Corridor-Level Impacts of Battery-Electric Heavy-Duty Trucks and the Effects of Policy in the United States
Electrifying freight trucks will be key to alleviating air pollution burdens on disadvantaged communities and mitigating climate change. The United States plans to pursue this aim by adding vehicle charging infrastructure along specific freight corridors. This study explores the coevolution of the electricity grid and freight trucking landscape using an integrated assessment framework to identify when each interstate and drayage corridor becomes advantageous to electrify from a climate and human health standpoint. Nearly all corridors achieve greenhouse gas emission reductions if electrified now. Most can reduce health impacts from air pollution if electrified by 2040 although some corridors in the Midwest, South, and Mid-Atlantic regions remain unfavorable to electrify from a human health standpoint, absent policy support. Recent policy, namely, the Inflation Reduction Act, accelerates this timeline to 2030 for most corridors and results in net human health benefits on all corridors by 2050, suggesting that near-term investments in truck electrification, particularly drayage corridors, can meaningfully reduce climate and health burdens.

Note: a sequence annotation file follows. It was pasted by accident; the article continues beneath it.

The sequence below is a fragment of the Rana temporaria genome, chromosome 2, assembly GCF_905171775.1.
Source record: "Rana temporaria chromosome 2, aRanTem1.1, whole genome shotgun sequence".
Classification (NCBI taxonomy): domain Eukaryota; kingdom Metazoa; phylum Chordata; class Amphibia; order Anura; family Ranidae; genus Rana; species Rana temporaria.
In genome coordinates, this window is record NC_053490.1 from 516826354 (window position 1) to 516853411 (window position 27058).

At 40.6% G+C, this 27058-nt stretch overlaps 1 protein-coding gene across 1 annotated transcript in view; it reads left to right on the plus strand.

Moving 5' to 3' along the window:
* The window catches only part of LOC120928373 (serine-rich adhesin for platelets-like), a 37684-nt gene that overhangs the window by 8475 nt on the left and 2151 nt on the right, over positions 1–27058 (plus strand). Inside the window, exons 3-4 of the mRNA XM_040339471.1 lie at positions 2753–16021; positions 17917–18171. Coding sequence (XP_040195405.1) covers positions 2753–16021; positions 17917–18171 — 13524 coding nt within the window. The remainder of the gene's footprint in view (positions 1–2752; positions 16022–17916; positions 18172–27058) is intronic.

Environmental Science & Technology
Year of Publication
Sustainable Energy Systems Group, Sustainable Energy Department, Energy Analysis and Environmental Impacts Division